Pelé Pequeno Príncipe Research Institute’s studies seek to establish adequate radiation levels for children’s exams

This research project already benefits Pequeno Príncipe Hospital’s Imaging Center’s patients

A group of researchers from Pelé Pequeno Príncipe Research Institute have been acting together with Pequeno Príncipe Hospital’s Imaging Center to propose new appropriate levels of radiation for children’s exams. “Currently in Brazil, there are no references for the radiation doses absorbed by children in diagnostic exams. We want to propose new criteria for pediatric exams in order to make them safer for our little patients,” explained the research projects coordinator, Hugo Reuters Schelin.

The research projects began in 2010. Since then, many studies have been conducted and processes have been adjusted to build a safer culture for patients and staff in radiological exams.

One of the first studies was with contrasted exams, that show dynamic images on a monitor like a high quality film. Unlike conventional X-ray exams, which are fixed images, this exam shows details in movement and in real time of a specific body part. But for this type of exam, the patient has to ingest a contrast. In Pequeno Príncipe Hospital’s Imaging Center, the contrast exams are very commonly used for the gastrointestinal and urinary tract.

The research project done by Schelin’s team reduced the radiation doses emitted by these exams in almost 60%. “The radiation emitted wasn’t out of the adopted range. But according to many international studies that we used as references, we saw that it was possible to reduce them, so we did. This is one of the differentials of a hospital that integrates assistance, education and research,” he explained and emphasized.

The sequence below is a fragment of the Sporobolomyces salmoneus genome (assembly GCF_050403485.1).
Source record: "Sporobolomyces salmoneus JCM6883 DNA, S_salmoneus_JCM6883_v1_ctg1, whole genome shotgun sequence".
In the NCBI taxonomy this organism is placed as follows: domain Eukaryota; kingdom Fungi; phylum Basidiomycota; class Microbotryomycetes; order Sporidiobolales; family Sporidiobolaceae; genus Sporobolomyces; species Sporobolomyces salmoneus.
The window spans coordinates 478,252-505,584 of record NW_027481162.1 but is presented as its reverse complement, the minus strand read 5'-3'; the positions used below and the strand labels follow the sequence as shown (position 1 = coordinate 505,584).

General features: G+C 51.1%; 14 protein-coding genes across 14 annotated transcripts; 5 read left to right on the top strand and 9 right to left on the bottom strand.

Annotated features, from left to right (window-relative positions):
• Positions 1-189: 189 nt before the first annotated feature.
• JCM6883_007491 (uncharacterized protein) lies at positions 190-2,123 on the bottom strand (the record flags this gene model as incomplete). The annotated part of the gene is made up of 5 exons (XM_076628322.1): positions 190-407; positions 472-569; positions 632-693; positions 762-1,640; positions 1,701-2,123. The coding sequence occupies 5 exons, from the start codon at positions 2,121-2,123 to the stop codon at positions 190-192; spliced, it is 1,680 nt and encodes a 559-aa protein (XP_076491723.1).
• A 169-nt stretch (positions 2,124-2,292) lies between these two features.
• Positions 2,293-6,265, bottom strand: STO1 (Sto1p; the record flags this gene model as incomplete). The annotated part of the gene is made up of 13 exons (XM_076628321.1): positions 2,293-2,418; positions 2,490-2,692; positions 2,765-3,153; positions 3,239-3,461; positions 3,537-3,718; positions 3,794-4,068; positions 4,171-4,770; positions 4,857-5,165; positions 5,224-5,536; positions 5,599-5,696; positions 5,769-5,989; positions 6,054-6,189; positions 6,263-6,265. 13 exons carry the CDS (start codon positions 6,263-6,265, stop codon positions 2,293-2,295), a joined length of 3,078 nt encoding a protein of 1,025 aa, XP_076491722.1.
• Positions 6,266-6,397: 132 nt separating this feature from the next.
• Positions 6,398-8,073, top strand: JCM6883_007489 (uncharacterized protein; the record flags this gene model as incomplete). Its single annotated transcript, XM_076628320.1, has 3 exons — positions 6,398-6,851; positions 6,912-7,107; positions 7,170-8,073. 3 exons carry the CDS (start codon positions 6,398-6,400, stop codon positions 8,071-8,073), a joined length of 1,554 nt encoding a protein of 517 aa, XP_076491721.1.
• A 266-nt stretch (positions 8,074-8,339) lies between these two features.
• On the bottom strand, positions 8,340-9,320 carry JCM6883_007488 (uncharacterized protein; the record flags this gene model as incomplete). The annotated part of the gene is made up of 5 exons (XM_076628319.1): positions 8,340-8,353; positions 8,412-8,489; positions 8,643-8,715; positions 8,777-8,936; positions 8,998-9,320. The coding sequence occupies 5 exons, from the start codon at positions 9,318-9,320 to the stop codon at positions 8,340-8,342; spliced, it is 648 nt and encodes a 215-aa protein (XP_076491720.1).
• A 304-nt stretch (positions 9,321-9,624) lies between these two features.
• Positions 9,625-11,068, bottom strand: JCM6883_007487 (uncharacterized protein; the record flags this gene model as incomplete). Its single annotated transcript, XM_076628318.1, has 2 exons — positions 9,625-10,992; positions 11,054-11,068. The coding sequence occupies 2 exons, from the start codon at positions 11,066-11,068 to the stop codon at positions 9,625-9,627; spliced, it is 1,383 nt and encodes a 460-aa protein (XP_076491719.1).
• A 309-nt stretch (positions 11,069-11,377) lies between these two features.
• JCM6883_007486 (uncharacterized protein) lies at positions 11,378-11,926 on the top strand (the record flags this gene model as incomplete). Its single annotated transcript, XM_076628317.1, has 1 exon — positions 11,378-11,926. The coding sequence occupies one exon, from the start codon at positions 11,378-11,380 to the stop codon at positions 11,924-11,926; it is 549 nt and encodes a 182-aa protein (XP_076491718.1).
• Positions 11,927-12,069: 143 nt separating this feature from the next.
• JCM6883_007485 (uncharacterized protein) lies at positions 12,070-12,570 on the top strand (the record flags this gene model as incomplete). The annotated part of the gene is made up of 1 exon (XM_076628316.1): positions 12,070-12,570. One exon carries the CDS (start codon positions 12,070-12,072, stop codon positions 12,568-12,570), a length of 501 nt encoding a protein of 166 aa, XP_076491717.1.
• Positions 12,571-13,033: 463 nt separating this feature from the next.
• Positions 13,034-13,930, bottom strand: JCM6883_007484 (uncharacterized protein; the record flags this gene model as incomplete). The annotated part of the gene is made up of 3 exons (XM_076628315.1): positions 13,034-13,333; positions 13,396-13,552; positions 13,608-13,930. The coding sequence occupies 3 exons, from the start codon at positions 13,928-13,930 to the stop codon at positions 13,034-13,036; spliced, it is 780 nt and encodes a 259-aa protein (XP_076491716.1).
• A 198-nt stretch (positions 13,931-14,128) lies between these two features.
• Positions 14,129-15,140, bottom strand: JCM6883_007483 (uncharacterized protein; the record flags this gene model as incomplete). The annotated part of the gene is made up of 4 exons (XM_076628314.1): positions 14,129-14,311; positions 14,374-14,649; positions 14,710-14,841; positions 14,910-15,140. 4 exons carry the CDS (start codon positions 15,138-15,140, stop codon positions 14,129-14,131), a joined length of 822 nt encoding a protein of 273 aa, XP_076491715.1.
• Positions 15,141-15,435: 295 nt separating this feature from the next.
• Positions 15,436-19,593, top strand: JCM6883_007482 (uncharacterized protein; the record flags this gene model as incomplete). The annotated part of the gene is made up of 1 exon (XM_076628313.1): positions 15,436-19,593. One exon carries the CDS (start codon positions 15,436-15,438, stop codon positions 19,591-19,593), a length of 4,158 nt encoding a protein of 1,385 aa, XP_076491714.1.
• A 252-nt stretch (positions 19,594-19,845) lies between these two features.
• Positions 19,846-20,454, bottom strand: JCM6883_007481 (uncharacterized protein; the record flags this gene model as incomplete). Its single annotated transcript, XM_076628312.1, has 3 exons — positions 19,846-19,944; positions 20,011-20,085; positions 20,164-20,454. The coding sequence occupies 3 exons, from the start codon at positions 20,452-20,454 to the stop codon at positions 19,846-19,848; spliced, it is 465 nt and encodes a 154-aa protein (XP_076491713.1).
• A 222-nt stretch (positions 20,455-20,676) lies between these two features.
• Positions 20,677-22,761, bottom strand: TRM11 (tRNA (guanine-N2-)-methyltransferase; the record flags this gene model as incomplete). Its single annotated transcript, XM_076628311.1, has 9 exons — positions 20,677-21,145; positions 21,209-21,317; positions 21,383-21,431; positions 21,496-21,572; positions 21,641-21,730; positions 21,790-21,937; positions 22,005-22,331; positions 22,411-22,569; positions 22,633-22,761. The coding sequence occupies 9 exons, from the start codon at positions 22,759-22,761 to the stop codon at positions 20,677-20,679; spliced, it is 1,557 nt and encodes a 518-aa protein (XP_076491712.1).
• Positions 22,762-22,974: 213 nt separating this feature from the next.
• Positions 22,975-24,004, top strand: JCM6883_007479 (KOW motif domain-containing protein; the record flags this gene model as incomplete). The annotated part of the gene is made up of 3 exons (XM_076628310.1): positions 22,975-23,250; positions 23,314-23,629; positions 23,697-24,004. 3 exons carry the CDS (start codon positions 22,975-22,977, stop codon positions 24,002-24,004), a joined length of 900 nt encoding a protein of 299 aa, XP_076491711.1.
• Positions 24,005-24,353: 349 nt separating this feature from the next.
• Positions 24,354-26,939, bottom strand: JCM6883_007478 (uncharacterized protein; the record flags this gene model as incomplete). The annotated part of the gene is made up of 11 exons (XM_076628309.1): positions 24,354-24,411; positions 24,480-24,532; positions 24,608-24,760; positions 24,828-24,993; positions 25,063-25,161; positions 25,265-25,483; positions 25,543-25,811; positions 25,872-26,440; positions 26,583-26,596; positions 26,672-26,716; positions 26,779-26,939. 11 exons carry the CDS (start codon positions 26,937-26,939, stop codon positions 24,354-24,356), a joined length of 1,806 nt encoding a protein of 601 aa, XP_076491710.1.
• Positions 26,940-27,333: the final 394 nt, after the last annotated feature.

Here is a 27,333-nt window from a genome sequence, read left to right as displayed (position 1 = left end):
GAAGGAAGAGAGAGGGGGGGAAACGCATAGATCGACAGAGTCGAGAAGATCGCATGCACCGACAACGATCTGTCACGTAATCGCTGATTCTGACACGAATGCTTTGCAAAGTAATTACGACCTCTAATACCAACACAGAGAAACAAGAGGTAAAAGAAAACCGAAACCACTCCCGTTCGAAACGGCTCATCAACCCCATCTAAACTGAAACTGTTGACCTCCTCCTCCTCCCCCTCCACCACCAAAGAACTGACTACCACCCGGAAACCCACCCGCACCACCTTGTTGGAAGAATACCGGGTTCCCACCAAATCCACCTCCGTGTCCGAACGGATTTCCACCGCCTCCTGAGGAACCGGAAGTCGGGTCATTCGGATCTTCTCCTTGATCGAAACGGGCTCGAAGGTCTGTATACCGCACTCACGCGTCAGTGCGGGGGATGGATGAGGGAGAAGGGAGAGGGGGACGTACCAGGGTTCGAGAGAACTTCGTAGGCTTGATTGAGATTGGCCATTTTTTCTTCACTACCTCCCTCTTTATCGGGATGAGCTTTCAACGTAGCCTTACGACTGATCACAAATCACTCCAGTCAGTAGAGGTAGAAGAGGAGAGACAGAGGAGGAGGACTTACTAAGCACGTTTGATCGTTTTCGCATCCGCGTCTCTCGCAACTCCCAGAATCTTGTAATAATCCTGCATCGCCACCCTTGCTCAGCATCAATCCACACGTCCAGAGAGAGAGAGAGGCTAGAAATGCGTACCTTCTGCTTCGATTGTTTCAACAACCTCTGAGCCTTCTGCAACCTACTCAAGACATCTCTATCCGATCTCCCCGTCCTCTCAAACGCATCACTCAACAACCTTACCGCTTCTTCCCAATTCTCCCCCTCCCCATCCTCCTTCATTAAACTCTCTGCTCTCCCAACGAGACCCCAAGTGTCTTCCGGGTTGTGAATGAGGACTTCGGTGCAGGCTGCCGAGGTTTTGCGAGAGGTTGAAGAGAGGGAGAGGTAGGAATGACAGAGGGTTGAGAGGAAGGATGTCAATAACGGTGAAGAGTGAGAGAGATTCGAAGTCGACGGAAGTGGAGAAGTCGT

After evaluating the amount of radiation received by patients and technicians, work began with the Imaging Center, through many steps that varied from equipment adjustment to staff training. The fluoroscopy device was calibrated, which entailed the adjustment of tension, chain and direction of the machine’s X-ray beams. Later, training sessions were conducted with the teams for them to perfect their processes.

Currently, research projects are being developed that involve the conventional radiology exams, Imaging Center’s tomography and angiography, as well as image exams in the Neonatal and General Intensive Care Units.


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